Humans are remarkable at recognizing things. A study consisting of participants being shown 10,000 random pictures over 5 days, participants scored an 83% success rate when presented images they have and haven’t seen. Similar studies with 1,000 random pictures elicited a 93% success rate.  Often when we encounter a familiar problem, we recognize we’ve solved it before without knowing all the details. If we have old notes available, we can look up the information in the notes without ever having to keep it in our heads. That’s why it’s important to take notes. I often forget very hard earned lessons, and it pains me that I spent 20+ hours figuring out a solution and then forgetting that experience by not taking notes. I would then have to commit a 5+ hour expenditure to rediscover that lesson. Had I spent 5 minutes writing down what I did, or what the crux of the insight was, I would have saved those 5 hours of toil.

    Your knowledge and skillset doesn’t have to live inside your 3 pound brain. It can be in your notebook, where you can openly access it. It can be in your social or professional network, living in other people’s brains that you have access to (networking is important!). Amassing and retaining knowledge in a strategic way is the second most important thing you can do.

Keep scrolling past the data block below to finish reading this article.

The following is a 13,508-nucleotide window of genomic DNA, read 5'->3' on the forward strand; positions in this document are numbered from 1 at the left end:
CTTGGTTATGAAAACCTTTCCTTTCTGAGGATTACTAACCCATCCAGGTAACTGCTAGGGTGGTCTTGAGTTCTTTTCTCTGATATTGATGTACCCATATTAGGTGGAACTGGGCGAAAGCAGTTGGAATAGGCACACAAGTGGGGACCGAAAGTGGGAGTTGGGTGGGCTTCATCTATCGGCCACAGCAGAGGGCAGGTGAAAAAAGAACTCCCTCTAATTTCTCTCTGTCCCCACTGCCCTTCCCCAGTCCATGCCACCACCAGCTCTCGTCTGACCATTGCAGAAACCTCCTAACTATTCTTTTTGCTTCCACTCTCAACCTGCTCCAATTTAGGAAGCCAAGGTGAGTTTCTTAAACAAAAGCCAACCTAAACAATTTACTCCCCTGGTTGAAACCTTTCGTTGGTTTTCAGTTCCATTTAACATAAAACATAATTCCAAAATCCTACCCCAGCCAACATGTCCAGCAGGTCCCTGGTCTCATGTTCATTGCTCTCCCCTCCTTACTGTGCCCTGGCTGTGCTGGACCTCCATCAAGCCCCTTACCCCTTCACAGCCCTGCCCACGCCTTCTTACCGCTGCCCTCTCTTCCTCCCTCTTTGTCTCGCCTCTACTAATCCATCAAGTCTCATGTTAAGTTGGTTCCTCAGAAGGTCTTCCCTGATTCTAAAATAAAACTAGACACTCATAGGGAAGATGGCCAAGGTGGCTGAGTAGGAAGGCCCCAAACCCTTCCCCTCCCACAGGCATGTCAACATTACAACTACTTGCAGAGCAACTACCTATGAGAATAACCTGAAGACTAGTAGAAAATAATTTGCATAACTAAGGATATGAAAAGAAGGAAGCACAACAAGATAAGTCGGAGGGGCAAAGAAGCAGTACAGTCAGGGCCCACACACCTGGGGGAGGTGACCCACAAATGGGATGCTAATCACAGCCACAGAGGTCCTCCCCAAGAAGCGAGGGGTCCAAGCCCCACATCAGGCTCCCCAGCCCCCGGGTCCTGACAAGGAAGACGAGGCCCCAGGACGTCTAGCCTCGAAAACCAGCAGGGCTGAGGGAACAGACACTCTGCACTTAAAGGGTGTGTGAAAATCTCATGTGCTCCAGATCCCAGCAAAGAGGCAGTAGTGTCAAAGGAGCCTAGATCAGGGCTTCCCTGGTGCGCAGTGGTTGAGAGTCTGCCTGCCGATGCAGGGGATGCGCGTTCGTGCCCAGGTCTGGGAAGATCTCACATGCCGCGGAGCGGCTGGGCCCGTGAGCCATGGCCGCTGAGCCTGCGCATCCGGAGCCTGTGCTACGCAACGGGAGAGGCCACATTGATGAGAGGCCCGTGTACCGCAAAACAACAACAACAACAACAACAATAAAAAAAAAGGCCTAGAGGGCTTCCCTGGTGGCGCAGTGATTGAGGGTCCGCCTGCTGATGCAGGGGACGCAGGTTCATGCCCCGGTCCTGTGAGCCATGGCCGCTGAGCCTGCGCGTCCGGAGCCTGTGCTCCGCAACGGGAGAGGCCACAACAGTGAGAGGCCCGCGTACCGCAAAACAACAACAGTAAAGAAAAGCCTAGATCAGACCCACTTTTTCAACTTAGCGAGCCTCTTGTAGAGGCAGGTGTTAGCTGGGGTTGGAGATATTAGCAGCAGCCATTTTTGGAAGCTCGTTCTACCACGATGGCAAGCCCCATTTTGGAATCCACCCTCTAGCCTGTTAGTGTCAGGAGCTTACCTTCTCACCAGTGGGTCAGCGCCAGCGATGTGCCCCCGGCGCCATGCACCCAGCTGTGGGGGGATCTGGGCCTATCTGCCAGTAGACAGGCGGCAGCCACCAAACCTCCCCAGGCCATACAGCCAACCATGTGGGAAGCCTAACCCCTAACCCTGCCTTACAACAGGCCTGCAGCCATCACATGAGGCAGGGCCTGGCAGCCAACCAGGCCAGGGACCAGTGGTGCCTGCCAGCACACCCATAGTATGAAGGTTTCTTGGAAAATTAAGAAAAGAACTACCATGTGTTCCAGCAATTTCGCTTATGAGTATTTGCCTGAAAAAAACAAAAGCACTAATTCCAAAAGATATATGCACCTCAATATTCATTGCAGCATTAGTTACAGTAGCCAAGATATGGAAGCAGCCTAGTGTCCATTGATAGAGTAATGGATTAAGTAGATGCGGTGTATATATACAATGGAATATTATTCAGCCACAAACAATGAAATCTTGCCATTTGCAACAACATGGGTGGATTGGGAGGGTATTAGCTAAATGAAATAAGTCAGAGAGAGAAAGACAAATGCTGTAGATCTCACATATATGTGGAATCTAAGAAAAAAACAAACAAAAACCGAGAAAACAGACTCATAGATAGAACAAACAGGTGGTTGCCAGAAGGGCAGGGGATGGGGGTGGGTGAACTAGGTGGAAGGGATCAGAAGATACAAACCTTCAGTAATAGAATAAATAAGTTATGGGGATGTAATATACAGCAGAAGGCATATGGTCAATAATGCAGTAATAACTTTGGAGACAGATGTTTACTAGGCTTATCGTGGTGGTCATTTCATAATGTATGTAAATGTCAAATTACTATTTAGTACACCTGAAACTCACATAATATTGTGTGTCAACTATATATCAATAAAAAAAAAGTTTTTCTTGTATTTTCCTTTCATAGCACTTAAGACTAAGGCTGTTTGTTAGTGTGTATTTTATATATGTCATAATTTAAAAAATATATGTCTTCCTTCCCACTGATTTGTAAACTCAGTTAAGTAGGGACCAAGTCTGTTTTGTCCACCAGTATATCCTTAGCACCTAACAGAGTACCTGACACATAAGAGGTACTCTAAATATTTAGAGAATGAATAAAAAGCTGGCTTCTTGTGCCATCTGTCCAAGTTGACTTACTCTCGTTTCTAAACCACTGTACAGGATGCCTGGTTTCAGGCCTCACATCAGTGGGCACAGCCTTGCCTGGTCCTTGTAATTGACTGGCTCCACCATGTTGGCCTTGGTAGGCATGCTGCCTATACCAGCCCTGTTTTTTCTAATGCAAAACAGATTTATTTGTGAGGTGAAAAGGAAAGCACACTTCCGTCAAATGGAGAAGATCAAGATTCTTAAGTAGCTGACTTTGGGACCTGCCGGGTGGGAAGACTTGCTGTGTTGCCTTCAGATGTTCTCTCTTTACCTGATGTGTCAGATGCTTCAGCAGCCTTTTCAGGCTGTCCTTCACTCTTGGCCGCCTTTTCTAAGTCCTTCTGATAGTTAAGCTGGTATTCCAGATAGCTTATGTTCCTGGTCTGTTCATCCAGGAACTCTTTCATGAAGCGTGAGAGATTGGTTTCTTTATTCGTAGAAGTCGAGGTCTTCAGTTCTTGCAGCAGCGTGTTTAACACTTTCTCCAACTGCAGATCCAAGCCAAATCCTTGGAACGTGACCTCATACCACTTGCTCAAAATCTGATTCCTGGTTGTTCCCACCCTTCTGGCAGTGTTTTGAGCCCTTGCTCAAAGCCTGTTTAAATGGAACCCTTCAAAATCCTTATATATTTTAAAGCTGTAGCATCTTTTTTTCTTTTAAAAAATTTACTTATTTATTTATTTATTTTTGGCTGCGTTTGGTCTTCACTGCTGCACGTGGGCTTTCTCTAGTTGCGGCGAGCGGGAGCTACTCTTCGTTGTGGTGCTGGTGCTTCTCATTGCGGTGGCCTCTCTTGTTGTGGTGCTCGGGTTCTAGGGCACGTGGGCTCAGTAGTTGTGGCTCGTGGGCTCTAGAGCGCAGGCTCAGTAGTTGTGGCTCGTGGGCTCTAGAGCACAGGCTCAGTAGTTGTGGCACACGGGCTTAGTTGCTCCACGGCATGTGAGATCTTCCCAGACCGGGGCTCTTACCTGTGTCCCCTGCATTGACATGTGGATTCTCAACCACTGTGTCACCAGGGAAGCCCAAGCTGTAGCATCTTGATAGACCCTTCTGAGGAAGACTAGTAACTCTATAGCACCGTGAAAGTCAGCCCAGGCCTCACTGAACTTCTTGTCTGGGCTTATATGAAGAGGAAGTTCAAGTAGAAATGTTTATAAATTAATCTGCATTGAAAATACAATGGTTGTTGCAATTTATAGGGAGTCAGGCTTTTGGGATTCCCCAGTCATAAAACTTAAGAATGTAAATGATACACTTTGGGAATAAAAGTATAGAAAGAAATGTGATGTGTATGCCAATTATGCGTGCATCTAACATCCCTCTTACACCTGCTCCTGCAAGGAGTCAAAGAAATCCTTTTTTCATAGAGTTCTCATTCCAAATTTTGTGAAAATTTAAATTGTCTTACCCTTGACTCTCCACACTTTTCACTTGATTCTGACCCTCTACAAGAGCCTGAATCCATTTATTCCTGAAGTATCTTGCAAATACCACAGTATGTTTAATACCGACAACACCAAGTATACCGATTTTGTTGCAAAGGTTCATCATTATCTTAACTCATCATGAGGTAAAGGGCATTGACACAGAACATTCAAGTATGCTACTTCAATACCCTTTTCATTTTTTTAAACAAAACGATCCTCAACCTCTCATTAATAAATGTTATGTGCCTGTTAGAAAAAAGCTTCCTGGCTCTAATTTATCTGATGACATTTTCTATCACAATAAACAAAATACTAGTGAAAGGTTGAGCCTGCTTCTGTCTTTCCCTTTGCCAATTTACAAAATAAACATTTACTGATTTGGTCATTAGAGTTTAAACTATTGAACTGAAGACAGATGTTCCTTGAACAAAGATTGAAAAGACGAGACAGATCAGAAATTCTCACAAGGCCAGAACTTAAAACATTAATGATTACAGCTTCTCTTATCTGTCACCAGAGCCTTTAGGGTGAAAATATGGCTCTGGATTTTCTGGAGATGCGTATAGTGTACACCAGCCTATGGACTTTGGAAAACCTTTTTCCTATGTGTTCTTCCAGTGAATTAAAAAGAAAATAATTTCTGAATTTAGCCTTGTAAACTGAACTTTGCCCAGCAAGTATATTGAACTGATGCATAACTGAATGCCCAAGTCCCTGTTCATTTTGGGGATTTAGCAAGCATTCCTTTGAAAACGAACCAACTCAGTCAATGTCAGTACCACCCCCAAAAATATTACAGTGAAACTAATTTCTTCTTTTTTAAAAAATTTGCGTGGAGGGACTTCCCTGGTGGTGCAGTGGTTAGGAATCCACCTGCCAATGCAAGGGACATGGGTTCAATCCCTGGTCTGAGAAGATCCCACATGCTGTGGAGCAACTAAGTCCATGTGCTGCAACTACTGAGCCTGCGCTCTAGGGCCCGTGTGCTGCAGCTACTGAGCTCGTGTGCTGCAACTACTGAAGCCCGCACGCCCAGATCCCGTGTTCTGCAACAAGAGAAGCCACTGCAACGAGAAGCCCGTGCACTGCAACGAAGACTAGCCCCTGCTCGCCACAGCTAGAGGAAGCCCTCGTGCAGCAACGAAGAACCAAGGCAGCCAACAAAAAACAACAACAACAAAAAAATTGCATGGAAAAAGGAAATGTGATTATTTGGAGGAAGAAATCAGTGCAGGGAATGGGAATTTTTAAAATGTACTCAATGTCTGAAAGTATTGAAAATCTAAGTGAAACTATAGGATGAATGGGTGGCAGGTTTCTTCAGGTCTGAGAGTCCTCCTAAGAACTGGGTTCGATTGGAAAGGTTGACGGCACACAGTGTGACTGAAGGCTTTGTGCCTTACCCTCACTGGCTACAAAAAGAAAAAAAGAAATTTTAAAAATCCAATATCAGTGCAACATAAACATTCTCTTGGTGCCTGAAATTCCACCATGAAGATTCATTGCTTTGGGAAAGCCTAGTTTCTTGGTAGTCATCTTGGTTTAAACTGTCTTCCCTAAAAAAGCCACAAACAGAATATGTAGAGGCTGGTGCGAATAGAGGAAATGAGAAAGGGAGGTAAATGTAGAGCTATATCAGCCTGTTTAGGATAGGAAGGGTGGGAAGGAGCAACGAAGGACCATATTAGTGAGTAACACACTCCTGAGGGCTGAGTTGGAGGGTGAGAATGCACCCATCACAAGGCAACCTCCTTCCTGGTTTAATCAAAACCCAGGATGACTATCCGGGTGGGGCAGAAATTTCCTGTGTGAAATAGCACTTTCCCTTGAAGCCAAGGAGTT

An experience is like a lemon. When we reflect on our experiences, we are figuratively squeezing the lemon for juice, and that juice are the skills and lessons we learn. The more we squeeze, the more juice we get, but only up to a certain point with diminishing returns. The better we get at squeezing, the more effectively we can extract juice from lemons.

    When life hands people lemons, people don’t bother squeezing. They let all these lemons go to waste, and then complain how they don’t have enough lemons to make lemonade. Squeeze the lemons!


    Let’s talk about the concrete logistics of squeezing lemons. I suggest people spend at least 10% of their time reviewing and reflecting. I timebox some time every week to reflect on some problems I’ve encountered. I review all the issues that sucked up a large portion of my time, and I reflect what strategies worked and what didn’t. I try to pick up methodologies that my coworkers teach me. I try to generalize the lessons as much as I can to other domain.

    For example, if I had an experience in which I fixed a software bug by reading the memory layout of data instead of print statements, I might spend some time pondering some questions like: